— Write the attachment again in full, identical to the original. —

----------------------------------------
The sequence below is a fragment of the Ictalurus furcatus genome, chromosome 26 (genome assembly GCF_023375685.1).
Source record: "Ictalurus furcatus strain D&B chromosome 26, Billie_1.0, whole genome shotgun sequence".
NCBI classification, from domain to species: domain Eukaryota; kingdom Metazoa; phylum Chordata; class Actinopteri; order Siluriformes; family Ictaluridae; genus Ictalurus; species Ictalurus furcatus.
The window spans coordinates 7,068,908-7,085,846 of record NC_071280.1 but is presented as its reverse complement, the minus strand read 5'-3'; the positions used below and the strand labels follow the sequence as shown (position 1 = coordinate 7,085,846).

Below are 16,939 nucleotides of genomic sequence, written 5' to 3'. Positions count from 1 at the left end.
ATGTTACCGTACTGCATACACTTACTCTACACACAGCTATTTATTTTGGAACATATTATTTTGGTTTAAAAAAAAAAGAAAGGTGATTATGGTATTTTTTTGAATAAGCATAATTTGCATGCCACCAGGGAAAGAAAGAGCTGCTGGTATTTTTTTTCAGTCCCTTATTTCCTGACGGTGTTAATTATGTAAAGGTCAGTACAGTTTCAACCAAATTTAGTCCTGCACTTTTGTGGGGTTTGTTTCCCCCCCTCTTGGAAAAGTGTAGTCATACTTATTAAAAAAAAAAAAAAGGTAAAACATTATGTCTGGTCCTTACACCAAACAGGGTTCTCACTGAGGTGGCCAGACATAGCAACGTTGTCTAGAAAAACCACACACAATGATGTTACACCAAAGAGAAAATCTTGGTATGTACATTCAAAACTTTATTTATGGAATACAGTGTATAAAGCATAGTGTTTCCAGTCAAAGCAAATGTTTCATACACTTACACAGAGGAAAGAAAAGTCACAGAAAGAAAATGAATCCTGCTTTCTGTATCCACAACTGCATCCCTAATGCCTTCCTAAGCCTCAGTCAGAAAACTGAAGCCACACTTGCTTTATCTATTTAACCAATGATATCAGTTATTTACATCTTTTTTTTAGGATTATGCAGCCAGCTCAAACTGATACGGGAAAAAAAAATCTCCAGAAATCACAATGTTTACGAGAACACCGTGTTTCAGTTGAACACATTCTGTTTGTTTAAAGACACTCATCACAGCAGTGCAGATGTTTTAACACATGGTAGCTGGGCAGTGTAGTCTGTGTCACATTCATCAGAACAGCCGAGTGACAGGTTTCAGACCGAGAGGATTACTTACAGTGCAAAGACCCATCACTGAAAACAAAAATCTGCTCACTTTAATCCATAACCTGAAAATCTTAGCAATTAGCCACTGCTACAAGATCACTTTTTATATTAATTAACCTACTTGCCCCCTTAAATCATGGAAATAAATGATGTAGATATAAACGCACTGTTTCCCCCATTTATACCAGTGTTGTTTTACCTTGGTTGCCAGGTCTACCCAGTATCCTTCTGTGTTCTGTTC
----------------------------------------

The sequence below is a fragment of the Ictalurus furcatus genome, chromosome 26 (genome assembly GCF_023375685.1).
Source record: "Ictalurus furcatus strain D&B chromosome 26, Billie_1.0, whole genome shotgun sequence".
NCBI classification, from domain to species: domain Eukaryota; kingdom Metazoa; phylum Chordata; class Actinopteri; order Siluriformes; family Ictaluridae; genus Ictalurus; species Ictalurus furcatus.
The window spans coordinates 7,068,908-7,085,846 of record NC_071280.1 but is presented as its reverse complement, the minus strand read 5'-3'; the positions used below and the strand labels follow the sequence as shown (position 1 = coordinate 7,085,846).

Below are 16,939 nucleotides of genomic sequence, written 5' to 3'. Positions count from 1 at the left end.
ATGTTACCGTACTGCATACACTTACTCTACACACAGCTATTTATTTTGGAACATATTATTTTGGTTTAAAAAAAAAAGAAAGGTGATTATGGTATTTTTTTGAATAAGCATAATTTGCATGCCACCAGGGAAAGAAAGAGCTGCTGGTATTTTTTTTCAGTCCCTTATTTCCTGACGGTGTTAATTATGTAAAGGTCAGTACAGTTTCAACCAAATTTAGTCCTGCACTTTTGTGGGGTTTGTTTCCCCCCCTCTTGGAAAAGTGTAGTCATACTTATTAAAAAAAAAAAAAAGGTAAAACATTATGTCTGGTCCTTACACCAAACAGGGTTCTCACTGAGGTGGCCAGACATAGCAACGTTGTCTAGAAAAACCACACACAATGATGTTACACCAAAGAGAAAATCTTGGTATGTACATTCAAAACTTTATTTATGGAATACAGTGTATAAAGCATAGTGTTTCCAGTCAAAGCAAATGTTTCATACACTTACACAGAGGAAAGAAAAGTCACAGAAAGAAAATGAATCCTGCTTTCTGTATCCACAACTGCATCCCTAATGCCTTCCTAAGCCTCAGTCAGAAAACTGAAGCCACACTTGCTTTATCTATTTAACCAATGATATCAGTTATTTACATCTTTTTTTTAGGATTATGCAGCCAGCTCAAACTGATACGGGAAAAAAAAATCTCCAGAAATCACAATGTTTACGAGAACACCGTGTTTCAGTTGAACACATTCTGTTTGTTTAAAGACACTCATCACAGCAGTGCAGATGTTTTAACACATGGTAGCTGGGCAGTGTAGTCTGTGTCACATTCATCAGAACAGCCGAGTGACAGGTTTCAGACCGAGAGGATTACTTACAGTGCAAAGACCCATCACTGAAAACAAAAATCTGCTCACTTTAATCCATAACCTGAAAATCTTAGCAATTAGCCACTGCTACAAGATCACTTTTTATATTAATTAACCTACTTGCCCCCTTAAATCATGGAAATAAATGATGTAGATATAAACGCACTGTTTCCCCCATTTATACCAGTGTTGTTTTACCTTGGTTGCCAGGTCTACCCAGTATCCTTCTGTGTTCTGTTC